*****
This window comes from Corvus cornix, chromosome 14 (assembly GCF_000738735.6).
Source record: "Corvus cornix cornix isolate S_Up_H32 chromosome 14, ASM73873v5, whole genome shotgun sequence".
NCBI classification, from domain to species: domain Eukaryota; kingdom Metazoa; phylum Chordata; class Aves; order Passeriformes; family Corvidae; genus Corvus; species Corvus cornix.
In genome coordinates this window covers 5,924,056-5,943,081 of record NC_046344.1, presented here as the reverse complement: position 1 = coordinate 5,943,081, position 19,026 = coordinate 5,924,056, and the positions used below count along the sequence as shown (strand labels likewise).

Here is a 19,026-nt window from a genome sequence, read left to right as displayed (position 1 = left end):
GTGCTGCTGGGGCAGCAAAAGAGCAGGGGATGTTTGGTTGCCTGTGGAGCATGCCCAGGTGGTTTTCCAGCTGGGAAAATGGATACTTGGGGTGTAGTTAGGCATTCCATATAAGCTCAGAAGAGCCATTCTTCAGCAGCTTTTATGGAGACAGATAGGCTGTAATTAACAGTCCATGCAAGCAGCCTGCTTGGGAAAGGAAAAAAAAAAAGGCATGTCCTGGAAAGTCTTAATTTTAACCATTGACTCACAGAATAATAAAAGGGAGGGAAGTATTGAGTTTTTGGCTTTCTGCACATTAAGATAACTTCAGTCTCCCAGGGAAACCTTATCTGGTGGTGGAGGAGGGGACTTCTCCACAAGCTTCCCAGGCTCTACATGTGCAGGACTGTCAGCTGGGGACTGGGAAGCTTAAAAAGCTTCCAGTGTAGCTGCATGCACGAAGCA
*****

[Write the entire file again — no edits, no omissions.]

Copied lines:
This window comes from Corvus cornix, chromosome 14 (assembly GCF_000738735.6).
Source record: "Corvus cornix cornix isolate S_Up_H32 chromosome 14, ASM73873v5, whole genome shotgun sequence".
NCBI classification, from domain to species: domain Eukaryota; kingdom Metazoa; phylum Chordata; class Aves; order Passeriformes; family Corvidae; genus Corvus; species Corvus cornix.
In genome coordinates this window covers 5,924,056-5,943,081 of record NC_046344.1, presented here as the reverse complement: position 1 = coordinate 5,943,081, position 19,026 = coordinate 5,924,056, and the positions used below count along the sequence as shown (strand labels likewise).

Here is a 19,026-nt window from a genome sequence, read left to right as displayed (position 1 = left end):
GTGCTGCTGGGGCAGCAAAAGAGCAGGGGATGTTTGGTTGCCTGTGGAGCATGCCCAGGTGGTTTTCCAGCTGGGAAAATGGATACTTGGGGTGTAGTTAGGCATTCCATATAAGCTCAGAAGAGCCATTCTTCAGCAGCTTTTATGGAGACAGATAGGCTGTAATTAACAGTCCATGCAAGCAGCCTGCTTGGGAAAGGAAAAAAAAAAAGGCATGTCCTGGAAAGTCTTAATTTTAACCATTGACTCACAGAATAATAAAAGGGAGGGAAGTATTGAGTTTTTGGCTTTCTGCACATTAAGATAACTTCAGTCTCCCAGGGAAACCTTATCTGGTGGTGGAGGAGGGGACTTCTCCACAAGCTTCCCAGGCTCTACATGTGCAGGACTGTCAGCTGGGGACTGGGAAGCTTAAAAAGCTTCCAGTGTAGCTGCATGCACGAAGCA